Residents of the Northeast Avalon have little difficulty getting a family physician, and many will have the same physician for much of their adult lives. However, in rural parts of Newfoundland and Labrador, access to physician services is much more tenuous. If you live in rural parts of this province, your doctor is more likely to have received his or her medical training outside of Canada and, more than any other part of the country, he or she is not yet likely to have met Canadian licensing standards. In addition, once licensed, your physician is more likely to move to another province. The turn-over of physicians means that you may have several different doctors during your lifetime.
Does this mean that residents of rural areas receive inferior health care, or just different health care? What implications does this difference have to the quality of life of rural areas and to their economic sustainability?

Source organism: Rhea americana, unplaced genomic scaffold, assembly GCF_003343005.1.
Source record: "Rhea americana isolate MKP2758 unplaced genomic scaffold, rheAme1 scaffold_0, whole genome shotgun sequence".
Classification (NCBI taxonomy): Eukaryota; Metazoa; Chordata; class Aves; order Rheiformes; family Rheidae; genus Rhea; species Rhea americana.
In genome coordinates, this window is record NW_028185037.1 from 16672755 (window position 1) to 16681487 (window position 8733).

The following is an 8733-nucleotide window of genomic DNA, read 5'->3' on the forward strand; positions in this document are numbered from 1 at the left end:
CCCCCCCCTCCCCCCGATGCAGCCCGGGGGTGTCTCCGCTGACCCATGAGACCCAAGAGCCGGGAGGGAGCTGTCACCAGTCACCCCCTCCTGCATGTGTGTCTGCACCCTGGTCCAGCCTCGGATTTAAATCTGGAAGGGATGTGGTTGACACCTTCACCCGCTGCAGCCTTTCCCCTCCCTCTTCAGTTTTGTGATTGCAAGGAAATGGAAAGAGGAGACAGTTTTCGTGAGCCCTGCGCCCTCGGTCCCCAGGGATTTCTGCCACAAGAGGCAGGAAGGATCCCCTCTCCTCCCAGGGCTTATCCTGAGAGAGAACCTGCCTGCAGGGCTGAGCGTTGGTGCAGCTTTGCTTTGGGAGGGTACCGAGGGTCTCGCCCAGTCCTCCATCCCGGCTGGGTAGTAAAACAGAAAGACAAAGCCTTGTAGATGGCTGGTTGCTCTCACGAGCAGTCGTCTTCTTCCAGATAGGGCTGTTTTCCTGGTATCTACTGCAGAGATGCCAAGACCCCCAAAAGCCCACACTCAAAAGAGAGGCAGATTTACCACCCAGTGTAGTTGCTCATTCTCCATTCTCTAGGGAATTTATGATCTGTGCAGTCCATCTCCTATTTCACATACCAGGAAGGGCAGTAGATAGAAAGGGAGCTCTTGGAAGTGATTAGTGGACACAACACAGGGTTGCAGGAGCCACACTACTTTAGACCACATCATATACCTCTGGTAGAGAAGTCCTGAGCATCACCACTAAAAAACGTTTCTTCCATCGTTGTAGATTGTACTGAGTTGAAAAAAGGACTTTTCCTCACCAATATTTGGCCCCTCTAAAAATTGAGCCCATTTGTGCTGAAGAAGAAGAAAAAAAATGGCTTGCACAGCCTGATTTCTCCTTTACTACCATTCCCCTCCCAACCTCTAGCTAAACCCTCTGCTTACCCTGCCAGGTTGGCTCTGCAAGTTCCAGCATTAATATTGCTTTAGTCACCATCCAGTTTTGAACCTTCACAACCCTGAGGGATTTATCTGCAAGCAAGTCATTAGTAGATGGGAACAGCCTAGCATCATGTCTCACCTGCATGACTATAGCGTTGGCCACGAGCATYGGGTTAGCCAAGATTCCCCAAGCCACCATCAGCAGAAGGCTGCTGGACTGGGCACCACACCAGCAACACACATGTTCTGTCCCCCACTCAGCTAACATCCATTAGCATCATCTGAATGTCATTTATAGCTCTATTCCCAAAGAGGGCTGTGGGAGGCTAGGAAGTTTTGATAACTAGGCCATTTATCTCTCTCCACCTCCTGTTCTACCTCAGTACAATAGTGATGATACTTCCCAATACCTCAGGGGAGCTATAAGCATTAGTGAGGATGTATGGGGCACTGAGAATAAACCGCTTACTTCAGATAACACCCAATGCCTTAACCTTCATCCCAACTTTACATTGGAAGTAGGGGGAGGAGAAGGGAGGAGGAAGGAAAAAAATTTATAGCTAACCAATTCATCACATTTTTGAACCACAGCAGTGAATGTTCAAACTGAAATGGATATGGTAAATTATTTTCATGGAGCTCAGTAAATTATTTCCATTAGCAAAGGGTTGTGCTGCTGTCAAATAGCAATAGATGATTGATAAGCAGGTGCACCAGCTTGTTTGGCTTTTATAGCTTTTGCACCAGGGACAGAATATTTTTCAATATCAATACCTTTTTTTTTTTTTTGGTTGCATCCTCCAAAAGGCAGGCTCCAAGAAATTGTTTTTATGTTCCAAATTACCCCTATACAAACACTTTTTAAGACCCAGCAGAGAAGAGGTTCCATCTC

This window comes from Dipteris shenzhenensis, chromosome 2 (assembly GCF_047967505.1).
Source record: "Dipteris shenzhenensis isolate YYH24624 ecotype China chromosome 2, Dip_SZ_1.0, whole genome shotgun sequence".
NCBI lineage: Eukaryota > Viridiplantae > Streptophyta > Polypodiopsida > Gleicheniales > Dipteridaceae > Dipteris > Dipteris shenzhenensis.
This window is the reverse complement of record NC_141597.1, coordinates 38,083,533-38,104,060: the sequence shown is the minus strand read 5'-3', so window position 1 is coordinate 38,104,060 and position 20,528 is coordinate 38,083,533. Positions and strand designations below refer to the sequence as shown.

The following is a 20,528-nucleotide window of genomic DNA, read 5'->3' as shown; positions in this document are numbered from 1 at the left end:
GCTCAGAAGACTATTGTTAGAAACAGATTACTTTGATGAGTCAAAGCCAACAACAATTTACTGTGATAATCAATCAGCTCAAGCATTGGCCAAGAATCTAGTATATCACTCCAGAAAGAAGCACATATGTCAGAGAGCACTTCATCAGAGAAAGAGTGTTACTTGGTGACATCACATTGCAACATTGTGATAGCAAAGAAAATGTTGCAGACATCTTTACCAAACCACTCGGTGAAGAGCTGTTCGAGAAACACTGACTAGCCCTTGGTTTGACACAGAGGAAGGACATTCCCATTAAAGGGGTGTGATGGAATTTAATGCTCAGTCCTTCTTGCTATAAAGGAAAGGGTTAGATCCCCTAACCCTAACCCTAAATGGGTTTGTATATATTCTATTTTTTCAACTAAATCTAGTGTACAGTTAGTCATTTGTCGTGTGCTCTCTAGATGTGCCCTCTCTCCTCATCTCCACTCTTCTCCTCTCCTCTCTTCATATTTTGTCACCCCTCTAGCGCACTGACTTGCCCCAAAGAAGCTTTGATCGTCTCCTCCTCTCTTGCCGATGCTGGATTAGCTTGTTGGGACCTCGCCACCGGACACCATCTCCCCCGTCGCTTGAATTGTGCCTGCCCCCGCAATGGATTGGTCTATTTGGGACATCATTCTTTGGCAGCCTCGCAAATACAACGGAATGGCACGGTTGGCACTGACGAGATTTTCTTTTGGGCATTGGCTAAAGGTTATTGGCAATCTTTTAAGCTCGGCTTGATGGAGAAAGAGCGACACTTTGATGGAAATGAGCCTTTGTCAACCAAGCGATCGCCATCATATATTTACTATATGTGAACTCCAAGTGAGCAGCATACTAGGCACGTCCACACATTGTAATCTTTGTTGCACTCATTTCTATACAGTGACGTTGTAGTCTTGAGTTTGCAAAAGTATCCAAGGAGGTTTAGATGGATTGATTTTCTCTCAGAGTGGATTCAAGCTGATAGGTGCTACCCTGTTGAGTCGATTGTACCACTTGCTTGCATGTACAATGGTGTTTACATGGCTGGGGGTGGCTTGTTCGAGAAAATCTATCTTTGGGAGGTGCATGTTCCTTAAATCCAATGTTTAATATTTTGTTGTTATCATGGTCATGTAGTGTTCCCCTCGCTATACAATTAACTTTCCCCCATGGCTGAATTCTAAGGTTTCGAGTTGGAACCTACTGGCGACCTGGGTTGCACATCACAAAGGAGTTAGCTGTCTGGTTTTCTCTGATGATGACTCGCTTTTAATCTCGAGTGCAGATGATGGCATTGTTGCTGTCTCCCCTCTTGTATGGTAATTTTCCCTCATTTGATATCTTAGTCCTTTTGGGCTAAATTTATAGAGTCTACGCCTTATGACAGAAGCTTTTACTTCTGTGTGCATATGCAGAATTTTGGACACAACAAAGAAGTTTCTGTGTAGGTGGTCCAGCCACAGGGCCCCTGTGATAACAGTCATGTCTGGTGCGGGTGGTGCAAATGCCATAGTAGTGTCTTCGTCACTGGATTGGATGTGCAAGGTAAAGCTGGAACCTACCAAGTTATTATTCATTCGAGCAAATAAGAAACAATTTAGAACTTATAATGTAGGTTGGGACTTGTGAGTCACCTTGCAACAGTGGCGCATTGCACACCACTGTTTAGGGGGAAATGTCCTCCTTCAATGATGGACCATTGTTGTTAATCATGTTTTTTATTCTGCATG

What can be done to improve rural practice and rural health care? Are Canadian medical schools doing enough to encourage students to choose rural practice? What can provincial governments do to ensure that rural areas are adequately serviced by physicians? Is the recruiting of immigrant physicians the answer? Does the regionalization of health care boards allow for the sharing of medical services, or does it simply centralize services in major centres? And, finally, what can communities do to entice and retain physicians?
Dr. Rick Audas, an assistant professor of health statistics and economics with Memorial University’s Faculty of Medicine, presented the findings of his research on rural physicians. He was accompanied by three panelists:
1 Please note that, due to scheduling concerns, two of the speakers listed on the poster had to withdraw after the posters had been printed; the program contains the accurate list of the speakers at the event.